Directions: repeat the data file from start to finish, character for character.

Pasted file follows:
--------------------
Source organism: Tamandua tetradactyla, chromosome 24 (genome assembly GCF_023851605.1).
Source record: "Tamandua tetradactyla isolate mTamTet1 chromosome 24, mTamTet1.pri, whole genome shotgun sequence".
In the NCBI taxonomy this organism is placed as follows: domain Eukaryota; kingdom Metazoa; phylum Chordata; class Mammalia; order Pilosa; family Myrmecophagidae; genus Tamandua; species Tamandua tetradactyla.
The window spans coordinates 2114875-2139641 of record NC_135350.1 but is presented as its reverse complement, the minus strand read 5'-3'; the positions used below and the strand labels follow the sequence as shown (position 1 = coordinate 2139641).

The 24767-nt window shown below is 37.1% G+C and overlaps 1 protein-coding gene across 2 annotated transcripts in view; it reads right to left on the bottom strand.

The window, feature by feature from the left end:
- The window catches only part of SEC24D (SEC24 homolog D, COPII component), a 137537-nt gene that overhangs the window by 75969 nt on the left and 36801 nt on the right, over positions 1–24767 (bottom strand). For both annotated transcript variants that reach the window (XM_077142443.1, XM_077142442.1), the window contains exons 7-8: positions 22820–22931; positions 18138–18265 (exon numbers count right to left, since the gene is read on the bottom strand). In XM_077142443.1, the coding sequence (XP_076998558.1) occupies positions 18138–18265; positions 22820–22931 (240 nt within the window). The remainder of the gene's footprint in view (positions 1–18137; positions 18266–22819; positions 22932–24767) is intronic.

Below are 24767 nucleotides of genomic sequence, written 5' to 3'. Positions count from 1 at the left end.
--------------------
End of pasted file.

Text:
Source organism: Tamandua tetradactyla, chromosome 24 (genome assembly GCF_023851605.1).
Source record: "Tamandua tetradactyla isolate mTamTet1 chromosome 24, mTamTet1.pri, whole genome shotgun sequence".
In the NCBI taxonomy this organism is placed as follows: domain Eukaryota; kingdom Metazoa; phylum Chordata; class Mammalia; order Pilosa; family Myrmecophagidae; genus Tamandua; species Tamandua tetradactyla.
The window spans coordinates 2114875-2139641 of record NC_135350.1 but is presented as its reverse complement, the minus strand read 5'-3'; the positions used below and the strand labels follow the sequence as shown (position 1 = coordinate 2139641).

The 24767-nt window shown below is 37.1% G+C and overlaps 1 protein-coding gene across 2 annotated transcripts in view; it reads right to left on the bottom strand.

The window, feature by feature from the left end:
- The window catches only part of SEC24D (SEC24 homolog D, COPII component), a 137537-nt gene that overhangs the window by 75969 nt on the left and 36801 nt on the right, over positions 1–24767 (bottom strand). For both annotated transcript variants that reach the window (XM_077142443.1, XM_077142442.1), the window contains exons 7-8: positions 22820–22931; positions 18138–18265 (exon numbers count right to left, since the gene is read on the bottom strand). In XM_077142443.1, the coding sequence (XP_076998558.1) occupies positions 18138–18265; positions 22820–22931 (240 nt within the window). The remainder of the gene's footprint in view (positions 1–18137; positions 18266–22819; positions 22932–24767) is intronic.

Below are 24767 nucleotides of genomic sequence, written 5' to 3'. Positions count from 1 at the left end.